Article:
Wall Street: Money Never Sleeps
Review by Jack Foley
THERE are those who argue that Oliver Stone has lost some of his fire when it comes to directing, describing W., his recent biopic of George Bush, as toothless, World Trade Center, his response to 9/11, as ‘play-it-safe’ and South of the Border, his recent documentary on Hugo Chavez, as a little too rose-tinted.
Hence, some of the criticism surrounding his return to Wall Street, for Money Never Sleeps, has focused on the director’s decision to turn Gordon Gekko into a sympathy figure… a former villain turned financial hero.
Some others might argue, and myself included, that with age comes the benefit of experience and wisdom. Whereas the younger Stone may have been quick to point fingers and rustle feathers, the older filmmaker is more content to enable his films to stand a longer test of time.
That’s not to say he has lost his ability to provoke fierce debate or tackle ‘hot button’ issues. Rather, the films he is delivering are best viewed with the long game in mind. And, in my opinion, Wall Street: Money Never Sleeps, will stand that test.
It’s an astute piece of filmmaking that confidently examines the credit crunch and those ‘responsible’ for bringing about the latest crash without becoming overly hysterical or launching conspiracy theories.
Stone knows his stuff and is, in a way, banking on the longer view of history. He would probably even laugh at those critical ‘hot-shots’ who accuse him of missing the boat with this belated sequel, just as they derided him for delivering W. when they saw it as almost too late to be relevant. But then again, a film takes a long time to make.
Money Never Sleeps works on several levels. It’s an eye-opening account of the Wall Street collapse of 2008, a compelling character study and a cautionary tale.
In financial terms, Stone uses the New York skyline to bombard viewers with charts showing financial profit and loss, while tapping into the energy of the Big Apple and Wall Street itself to lend proceedings a certain charge and pace.
His characters sometimes feel incidental in the early stages… caught in a tailspin of their own making, yet blissfully unaware of how exactly they’ll be hit as Stone hits you with financial rhetoric and facts and figures that are often quite dizzying.
But primary among these characters is Shia LaBeouf’s ambitious trader Jake Moore, who finds himself devastated by the fate of a senior broker and mentor (Frank Langella’s principled Louis Zabel) and plotting revenge against the man responsible for his company’s downfall (Josh Brolin’s Bretton James).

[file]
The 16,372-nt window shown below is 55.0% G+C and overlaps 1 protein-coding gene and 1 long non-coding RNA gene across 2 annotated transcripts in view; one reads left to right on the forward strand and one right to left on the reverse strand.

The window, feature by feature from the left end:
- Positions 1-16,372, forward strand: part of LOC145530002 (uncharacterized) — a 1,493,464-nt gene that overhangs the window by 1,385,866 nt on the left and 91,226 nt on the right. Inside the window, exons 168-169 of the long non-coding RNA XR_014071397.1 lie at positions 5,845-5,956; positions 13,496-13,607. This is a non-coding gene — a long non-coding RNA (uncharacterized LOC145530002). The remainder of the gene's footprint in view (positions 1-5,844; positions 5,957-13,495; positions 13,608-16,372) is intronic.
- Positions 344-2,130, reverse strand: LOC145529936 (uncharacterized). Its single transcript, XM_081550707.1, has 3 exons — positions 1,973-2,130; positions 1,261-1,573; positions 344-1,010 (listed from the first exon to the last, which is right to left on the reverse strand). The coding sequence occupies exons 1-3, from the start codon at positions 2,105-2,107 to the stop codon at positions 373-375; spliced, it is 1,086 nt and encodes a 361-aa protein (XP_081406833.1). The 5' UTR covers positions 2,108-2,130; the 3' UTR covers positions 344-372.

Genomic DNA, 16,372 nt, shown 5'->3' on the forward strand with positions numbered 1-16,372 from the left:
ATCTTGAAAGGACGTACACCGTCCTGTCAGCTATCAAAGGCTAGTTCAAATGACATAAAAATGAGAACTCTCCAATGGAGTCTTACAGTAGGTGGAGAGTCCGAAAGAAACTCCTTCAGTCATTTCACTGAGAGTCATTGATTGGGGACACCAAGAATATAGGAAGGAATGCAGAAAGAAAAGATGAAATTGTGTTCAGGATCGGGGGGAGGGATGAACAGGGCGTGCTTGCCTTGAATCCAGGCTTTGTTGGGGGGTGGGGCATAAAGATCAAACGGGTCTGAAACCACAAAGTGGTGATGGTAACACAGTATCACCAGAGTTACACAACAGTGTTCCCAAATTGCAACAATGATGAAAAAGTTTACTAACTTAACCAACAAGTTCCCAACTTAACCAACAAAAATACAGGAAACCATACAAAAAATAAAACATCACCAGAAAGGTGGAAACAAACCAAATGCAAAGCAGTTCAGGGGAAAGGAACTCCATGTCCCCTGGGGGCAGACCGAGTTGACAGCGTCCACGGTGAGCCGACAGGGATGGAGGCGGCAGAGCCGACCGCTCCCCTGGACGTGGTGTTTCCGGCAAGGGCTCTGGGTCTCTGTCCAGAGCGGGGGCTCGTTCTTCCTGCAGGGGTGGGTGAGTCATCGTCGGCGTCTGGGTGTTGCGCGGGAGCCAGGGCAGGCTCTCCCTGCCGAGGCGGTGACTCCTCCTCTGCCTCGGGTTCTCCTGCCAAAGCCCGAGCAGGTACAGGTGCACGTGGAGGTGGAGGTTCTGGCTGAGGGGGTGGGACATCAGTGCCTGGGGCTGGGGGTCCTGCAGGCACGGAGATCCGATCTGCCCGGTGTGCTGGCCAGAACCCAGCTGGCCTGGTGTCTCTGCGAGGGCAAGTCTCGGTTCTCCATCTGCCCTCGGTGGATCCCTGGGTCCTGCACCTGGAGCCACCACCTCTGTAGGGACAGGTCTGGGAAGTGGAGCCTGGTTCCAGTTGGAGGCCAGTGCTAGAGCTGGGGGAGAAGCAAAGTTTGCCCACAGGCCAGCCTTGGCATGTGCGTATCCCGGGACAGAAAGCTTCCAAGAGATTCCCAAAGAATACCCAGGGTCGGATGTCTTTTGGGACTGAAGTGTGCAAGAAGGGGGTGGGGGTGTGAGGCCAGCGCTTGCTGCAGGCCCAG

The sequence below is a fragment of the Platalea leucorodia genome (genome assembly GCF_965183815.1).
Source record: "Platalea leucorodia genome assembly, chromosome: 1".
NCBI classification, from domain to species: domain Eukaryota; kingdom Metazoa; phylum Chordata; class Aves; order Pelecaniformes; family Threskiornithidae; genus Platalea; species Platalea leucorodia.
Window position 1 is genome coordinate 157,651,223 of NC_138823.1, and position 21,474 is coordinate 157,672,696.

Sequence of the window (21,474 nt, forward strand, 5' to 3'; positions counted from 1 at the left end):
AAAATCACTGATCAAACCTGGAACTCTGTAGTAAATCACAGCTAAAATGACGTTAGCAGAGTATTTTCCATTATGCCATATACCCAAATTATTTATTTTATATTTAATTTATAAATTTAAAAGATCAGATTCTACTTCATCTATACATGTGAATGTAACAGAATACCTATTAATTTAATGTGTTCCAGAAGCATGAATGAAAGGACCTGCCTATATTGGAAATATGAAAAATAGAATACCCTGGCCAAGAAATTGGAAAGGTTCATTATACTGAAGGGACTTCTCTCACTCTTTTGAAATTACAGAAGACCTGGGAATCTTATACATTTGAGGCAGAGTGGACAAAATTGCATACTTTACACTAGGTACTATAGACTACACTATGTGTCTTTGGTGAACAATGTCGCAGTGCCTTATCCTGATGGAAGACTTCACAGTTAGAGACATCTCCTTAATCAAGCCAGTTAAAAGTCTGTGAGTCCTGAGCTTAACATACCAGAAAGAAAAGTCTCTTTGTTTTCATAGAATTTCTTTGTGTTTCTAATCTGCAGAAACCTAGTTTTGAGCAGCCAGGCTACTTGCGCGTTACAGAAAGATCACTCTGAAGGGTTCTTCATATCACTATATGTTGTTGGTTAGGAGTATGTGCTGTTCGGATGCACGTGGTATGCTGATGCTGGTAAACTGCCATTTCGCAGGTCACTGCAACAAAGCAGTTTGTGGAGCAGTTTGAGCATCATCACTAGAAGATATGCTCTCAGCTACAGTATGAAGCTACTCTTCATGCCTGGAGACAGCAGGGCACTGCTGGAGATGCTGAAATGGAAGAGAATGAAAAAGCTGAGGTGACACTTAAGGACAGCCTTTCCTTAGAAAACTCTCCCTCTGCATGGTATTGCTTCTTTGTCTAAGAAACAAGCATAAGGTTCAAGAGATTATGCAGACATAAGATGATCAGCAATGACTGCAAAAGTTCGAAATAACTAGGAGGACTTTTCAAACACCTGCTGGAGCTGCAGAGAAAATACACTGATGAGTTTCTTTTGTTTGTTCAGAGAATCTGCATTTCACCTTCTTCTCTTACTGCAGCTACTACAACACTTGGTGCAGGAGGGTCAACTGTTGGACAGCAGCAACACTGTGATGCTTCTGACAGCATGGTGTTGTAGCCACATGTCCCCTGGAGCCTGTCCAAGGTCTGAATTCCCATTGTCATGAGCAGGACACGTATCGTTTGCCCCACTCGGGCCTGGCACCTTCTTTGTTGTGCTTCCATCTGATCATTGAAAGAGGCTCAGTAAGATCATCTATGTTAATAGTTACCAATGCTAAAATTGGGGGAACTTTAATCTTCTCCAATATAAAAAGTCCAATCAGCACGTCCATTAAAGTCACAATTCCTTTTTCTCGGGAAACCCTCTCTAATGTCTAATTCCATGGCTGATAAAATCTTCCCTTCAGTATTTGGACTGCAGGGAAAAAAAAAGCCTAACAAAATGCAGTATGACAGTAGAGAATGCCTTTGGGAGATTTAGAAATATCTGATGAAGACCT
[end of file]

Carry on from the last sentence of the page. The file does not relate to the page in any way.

He’s also planning a marriage to Winnie Gekko (Carey Mulligan), estranged daughter of Gordon (Michael Douglas), who would like nothing more than for Jake to turn his back on Wall Street, while keeping out of her father’s way.
Alas, Jake is seduced by Gordon after going to see him at a book launch, and gambles that Gordon will turn out to be a good guy in his own quest to secure a water-tight financial future.
Stone’s movie is arguably at its best when hovering around the various business meetings and back-stabbings that take place, which recall the dazzling brilliance of his first movie way back in 1987.
But it’s equally as absorbing during the family drama, when Douglas is allowed to really tap into the regret and rage he still feels at his own fall from grace, as well as the emotional cost.
Gekko is a broken man… yet a wise one. Where once “greed was good” and a motto for him, Gordon would rather question the tactics of those who have helped to screw the economy and every man, woman and child invested in it.
But just how sincere is he? Or, rather, is he a crocodile in waiting?
Such quandaries allow for some mesmerising scenes, especially between recent British Oscar nominee Mulligan and Douglas, who go toe to toe in breathtaking, often heart-wrenching fashion.
But LaBeouf proves himself a far better actor than most of his more blockbuster material would suggest, holding his own against Douglas and Brolin’s villain – full of bravado one minute, wounded and out of his depth the next.
There’s stalwart support, too, from the likes of Langella, as the ill-fated mentor whose suicide serves as a catalyst for the movie’s main emotional drama, and Eli Wallach, as a ruthless businessman with a knack for gestures.
Admittedly, some of the early business wheeling and dealing does require a lot of attention (and carries the air of an episode of ER that’s high on medical terminology) but given the knowledge with which viewers bring to the subject matter, it’s not too difficult to keep up.
Gekko, meanwhile, continues to remain a fascinating central figure – a potentially far more dangerous beast whose own past experiences inform his future decision making.
If Stone cannot resist an ending that leans far more towards the ‘feel-good’ than he’s more commonly associated with, then that’s no bad thing either given the high enjoyment factor of what’s come before.
For in most other respects, Wall Street: Money Never Sleeps is an astute, engrossing and utterly intriguing experience that’s almost always on the money both emotionally and politically.
Running time: 2hrs 13mins
UK DVD & Blu-ray Release: January 31, 2011
- Buy it on DVD (Amazon)
- Buy it on Blu-ray (Amazon)
- Read our review
- Oliver Stone interview
- Wall Street Photo Gallery